At Breen’s Diner everything is made fresh without exception but let’s allow the pictures to speak their thousand words.
World War II Victory Garden Program at Fort Devens Museum
What was it like to feed a household of hungry people during World War II? What could a citizen do at home to keep a family healthy and help the war effort?
These questions are the focus in the Saturday, October 18, 2014, afternoon program at Fort Devens Museum: Victory Gardens: How a Nation of Vegetable Gardeners Helped to Win the War . The scene in this particular presentation, to start at 1 p.m., shifts away from battle scenes and stories of those engaged directly in fighting war to those back home, behind-the-scenes yet involved in their way too. Area residents are invited to come find answers to these questions at the Museum, located at 94 Jackson Road on Devens.
Guest speaker for this program will be Botanist Judith Sumner, who “specializes in ethnobotany, flowering plants, plant adaptation, and garden history,” as she states in her biographical profile. Her program will be primarily about victory gardens in the United States and England during WWII. She plans to direct some attention also, she says, to “ration book cookery with its strong emphasis on vegetables and then [relate] a bit about the wider role of plants in fighting the war.”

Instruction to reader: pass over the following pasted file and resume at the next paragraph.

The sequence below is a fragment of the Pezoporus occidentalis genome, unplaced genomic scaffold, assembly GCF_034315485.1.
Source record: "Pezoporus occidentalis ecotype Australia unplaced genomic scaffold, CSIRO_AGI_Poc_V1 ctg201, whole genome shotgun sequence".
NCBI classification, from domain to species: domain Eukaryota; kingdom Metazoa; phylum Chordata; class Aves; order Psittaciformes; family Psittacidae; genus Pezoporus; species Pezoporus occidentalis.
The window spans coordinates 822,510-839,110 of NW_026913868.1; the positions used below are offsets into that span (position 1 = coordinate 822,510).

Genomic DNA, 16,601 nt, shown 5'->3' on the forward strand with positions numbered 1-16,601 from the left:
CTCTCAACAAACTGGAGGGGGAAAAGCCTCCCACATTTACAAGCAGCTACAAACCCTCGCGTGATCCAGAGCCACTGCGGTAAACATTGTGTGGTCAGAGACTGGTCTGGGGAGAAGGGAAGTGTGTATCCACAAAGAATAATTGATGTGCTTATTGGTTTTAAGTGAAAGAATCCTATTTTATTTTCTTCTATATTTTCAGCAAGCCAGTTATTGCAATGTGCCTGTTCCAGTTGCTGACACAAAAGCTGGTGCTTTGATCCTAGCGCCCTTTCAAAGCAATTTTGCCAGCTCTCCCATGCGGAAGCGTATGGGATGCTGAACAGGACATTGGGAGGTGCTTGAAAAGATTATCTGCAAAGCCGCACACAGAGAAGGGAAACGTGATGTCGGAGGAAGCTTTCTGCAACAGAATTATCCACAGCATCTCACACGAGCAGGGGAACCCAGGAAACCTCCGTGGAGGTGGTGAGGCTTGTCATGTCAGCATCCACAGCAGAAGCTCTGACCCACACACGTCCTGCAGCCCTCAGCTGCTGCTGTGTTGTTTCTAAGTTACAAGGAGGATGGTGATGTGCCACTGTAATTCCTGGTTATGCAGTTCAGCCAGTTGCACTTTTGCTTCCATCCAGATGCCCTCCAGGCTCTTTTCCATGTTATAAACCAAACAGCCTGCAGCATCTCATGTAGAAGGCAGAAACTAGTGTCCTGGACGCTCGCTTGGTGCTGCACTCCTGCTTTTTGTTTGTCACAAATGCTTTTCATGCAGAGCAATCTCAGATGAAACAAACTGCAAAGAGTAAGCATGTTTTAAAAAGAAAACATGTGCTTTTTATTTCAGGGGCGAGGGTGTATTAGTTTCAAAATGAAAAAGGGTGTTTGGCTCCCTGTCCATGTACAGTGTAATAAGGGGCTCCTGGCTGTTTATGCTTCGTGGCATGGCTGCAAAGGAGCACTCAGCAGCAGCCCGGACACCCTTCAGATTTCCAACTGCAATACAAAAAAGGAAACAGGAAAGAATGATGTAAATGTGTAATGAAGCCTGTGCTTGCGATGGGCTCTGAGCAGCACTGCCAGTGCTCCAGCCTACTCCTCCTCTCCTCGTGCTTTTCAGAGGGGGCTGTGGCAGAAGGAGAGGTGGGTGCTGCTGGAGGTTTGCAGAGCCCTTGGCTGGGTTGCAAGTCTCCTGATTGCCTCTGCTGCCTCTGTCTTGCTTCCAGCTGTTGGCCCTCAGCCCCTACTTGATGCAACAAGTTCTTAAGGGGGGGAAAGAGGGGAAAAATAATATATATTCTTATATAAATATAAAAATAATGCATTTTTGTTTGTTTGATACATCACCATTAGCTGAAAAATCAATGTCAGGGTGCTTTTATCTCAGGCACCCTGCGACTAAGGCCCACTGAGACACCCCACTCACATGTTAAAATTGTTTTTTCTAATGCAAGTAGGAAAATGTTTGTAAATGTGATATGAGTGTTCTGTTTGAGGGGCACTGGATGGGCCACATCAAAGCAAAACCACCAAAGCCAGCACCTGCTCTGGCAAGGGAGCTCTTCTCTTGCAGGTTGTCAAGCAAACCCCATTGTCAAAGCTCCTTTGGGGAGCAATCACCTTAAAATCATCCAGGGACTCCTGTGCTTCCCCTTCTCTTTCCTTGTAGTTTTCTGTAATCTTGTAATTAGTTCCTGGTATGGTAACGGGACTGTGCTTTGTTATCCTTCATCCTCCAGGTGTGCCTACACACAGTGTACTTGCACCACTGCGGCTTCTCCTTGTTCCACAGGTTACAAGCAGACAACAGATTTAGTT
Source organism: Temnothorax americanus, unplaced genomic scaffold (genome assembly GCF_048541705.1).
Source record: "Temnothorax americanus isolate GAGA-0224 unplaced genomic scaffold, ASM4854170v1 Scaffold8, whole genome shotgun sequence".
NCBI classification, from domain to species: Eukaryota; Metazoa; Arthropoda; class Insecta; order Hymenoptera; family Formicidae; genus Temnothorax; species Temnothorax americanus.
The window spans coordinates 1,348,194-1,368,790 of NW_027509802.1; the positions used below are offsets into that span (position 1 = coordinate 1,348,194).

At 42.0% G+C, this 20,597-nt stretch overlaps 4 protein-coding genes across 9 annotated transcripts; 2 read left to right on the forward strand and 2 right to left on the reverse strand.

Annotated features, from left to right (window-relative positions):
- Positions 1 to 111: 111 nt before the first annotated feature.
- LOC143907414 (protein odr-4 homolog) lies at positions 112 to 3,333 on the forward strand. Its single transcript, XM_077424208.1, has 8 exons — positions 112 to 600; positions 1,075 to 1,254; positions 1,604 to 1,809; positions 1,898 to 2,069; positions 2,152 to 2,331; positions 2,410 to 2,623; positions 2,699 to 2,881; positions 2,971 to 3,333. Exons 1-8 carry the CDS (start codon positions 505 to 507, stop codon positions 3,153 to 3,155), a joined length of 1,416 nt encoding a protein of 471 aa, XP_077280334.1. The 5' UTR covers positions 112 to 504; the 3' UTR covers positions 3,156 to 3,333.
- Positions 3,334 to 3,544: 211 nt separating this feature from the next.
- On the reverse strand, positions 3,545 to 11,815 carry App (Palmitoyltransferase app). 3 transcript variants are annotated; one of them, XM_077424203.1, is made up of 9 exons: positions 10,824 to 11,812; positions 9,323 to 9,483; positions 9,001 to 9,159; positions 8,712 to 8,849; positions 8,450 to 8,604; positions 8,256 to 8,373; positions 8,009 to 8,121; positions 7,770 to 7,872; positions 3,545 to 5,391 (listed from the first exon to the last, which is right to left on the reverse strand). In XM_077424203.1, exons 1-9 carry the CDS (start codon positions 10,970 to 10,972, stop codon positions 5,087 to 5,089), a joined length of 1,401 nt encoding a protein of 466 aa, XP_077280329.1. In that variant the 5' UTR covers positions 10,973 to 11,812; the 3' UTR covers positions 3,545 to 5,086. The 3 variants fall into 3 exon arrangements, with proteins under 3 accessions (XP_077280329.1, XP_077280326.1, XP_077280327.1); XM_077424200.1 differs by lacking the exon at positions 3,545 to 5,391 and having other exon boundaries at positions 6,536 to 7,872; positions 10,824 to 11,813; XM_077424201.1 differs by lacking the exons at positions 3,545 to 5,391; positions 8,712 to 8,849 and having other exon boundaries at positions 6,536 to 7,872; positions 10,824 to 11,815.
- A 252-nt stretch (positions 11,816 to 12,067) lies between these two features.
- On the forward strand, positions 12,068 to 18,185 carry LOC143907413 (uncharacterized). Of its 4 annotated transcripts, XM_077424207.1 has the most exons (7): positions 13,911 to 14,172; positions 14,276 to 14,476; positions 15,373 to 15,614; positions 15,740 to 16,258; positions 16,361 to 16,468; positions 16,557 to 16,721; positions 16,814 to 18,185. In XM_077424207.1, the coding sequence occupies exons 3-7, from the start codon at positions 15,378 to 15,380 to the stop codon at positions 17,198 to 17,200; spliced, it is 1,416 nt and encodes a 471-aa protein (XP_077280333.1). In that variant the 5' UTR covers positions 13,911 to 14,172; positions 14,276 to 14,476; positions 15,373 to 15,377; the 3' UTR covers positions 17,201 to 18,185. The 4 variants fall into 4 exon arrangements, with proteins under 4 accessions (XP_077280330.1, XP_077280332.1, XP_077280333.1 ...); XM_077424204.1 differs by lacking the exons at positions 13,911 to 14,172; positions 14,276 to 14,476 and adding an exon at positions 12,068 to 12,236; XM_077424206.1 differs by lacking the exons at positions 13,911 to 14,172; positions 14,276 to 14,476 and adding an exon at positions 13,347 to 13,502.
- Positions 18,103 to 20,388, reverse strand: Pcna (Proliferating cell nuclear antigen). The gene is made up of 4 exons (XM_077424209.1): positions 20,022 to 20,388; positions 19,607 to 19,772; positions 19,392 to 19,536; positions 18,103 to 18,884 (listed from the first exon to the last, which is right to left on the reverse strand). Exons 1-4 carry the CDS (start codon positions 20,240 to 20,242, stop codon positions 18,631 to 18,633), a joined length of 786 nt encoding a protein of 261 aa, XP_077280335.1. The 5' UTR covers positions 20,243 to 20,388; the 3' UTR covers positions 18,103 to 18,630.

Sumner has been gathering material for and writing a botanical history of World War II, tentatively entitled Plants Go to War: A Botanical History of World War II. Previously she wrote American Household Botany, which received the American Horticultural Society Book Award in 2005. A graduate of Vassar College, she completed graduate studies in botany at University of Massachusetts-Amherst and has also studied in England at Royal Botanic Gardens, Kew, and the British Museum. She has taught at colleges and botanical gardens and worked with teachers and those seeking to improve their science writing skills. In addition, she has made many appearances on television, lectured before horticultural organizations, and written a magazine column on gardening called “The Gardner’s Kitchen.”
So, what role might plants have played in World War II? To find out, visit the Museum on October 18th. The museum is open from 10 AM to 3 PM that day and the program will be held at 1 PM. The Fort Devens Museum is located on the 3rd floor at 94 Jackson Road, Devens, MA. The museum is wheelchair accessible. For more information please call 978-772-1286 or email email@example.com. This program is free and open to the public but donations are encouraged.